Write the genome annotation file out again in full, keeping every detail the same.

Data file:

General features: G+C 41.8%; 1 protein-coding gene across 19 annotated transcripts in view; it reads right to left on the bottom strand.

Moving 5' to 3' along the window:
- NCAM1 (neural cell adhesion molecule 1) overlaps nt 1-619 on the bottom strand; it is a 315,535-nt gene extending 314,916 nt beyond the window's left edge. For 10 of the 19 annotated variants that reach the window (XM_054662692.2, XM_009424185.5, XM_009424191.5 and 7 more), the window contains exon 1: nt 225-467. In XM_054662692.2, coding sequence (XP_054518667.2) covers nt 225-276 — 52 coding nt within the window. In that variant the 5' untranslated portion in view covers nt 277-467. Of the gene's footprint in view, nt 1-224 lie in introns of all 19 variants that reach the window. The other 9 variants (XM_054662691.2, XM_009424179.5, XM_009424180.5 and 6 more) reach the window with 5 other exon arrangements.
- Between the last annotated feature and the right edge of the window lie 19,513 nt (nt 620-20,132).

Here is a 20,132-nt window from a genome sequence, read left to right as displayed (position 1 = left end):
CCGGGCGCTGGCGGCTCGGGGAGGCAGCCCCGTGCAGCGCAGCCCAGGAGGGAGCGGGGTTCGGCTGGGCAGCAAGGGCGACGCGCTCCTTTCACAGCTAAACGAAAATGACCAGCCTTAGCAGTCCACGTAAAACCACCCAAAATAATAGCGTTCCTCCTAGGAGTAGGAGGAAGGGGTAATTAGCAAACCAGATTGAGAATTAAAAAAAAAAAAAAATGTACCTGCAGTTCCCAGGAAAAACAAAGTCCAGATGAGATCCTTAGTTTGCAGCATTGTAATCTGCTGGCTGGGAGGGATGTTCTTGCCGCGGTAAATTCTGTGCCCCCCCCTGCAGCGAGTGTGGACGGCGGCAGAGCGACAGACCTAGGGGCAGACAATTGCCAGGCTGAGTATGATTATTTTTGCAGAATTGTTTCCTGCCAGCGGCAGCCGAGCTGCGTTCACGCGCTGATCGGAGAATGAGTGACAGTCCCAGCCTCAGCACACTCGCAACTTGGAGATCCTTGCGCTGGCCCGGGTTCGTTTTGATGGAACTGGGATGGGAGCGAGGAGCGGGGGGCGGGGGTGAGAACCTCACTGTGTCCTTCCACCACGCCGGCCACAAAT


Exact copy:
General features: G+C 41.8%; 1 protein-coding gene across 19 annotated transcripts in view; it reads right to left on the bottom strand.

Moving 5' to 3' along the window:
- NCAM1 (neural cell adhesion molecule 1) overlaps nt 1-619 on the bottom strand; it is a 315,535-nt gene extending 314,916 nt beyond the window's left edge. For 10 of the 19 annotated variants that reach the window (XM_054662692.2, XM_009424185.5, XM_009424191.5 and 7 more), the window contains exon 1: nt 225-467. In XM_054662692.2, coding sequence (XP_054518667.2) covers nt 225-276 — 52 coding nt within the window. In that variant the 5' untranslated portion in view covers nt 277-467. Of the gene's footprint in view, nt 1-224 lie in introns of all 19 variants that reach the window. The other 9 variants (XM_054662691.2, XM_009424179.5, XM_009424180.5 and 6 more) reach the window with 5 other exon arrangements.
- Between the last annotated feature and the right edge of the window lie 19,513 nt (nt 620-20,132).

Here is a 20,132-nt window from a genome sequence, read left to right as displayed (position 1 = left end):
CCGGGCGCTGGCGGCTCGGGGAGGCAGCCCCGTGCAGCGCAGCCCAGGAGGGAGCGGGGTTCGGCTGGGCAGCAAGGGCGACGCGCTCCTTTCACAGCTAAACGAAAATGACCAGCCTTAGCAGTCCACGTAAAACCACCCAAAATAATAGCGTTCCTCCTAGGAGTAGGAGGAAGGGGTAATTAGCAAACCAGATTGAGAATTAAAAAAAAAAAAAAATGTACCTGCAGTTCCCAGGAAAAACAAAGTCCAGATGAGATCCTTAGTTTGCAGCATTGTAATCTGCTGGCTGGGAGGGATGTTCTTGCCGCGGTAAATTCTGTGCCCCCCCCTGCAGCGAGTGTGGACGGCGGCAGAGCGACAGACCTAGGGGCAGACAATTGCCAGGCTGAGTATGATTATTTTTGCAGAATTGTTTCCTGCCAGCGGCAGCCGAGCTGCGTTCACGCGCTGATCGGAGAATGAGTGACAGTCCCAGCCTCAGCACACTCGCAACTTGGAGATCCTTGCGCTGGCCCGGGTTCGTTTTGATGGAACTGGGATGGGAGCGAGGAGCGGGGGGCGGGGGTGAGAACCTCACTGTGTCCTTCCACCACGCCGGCCACAAAT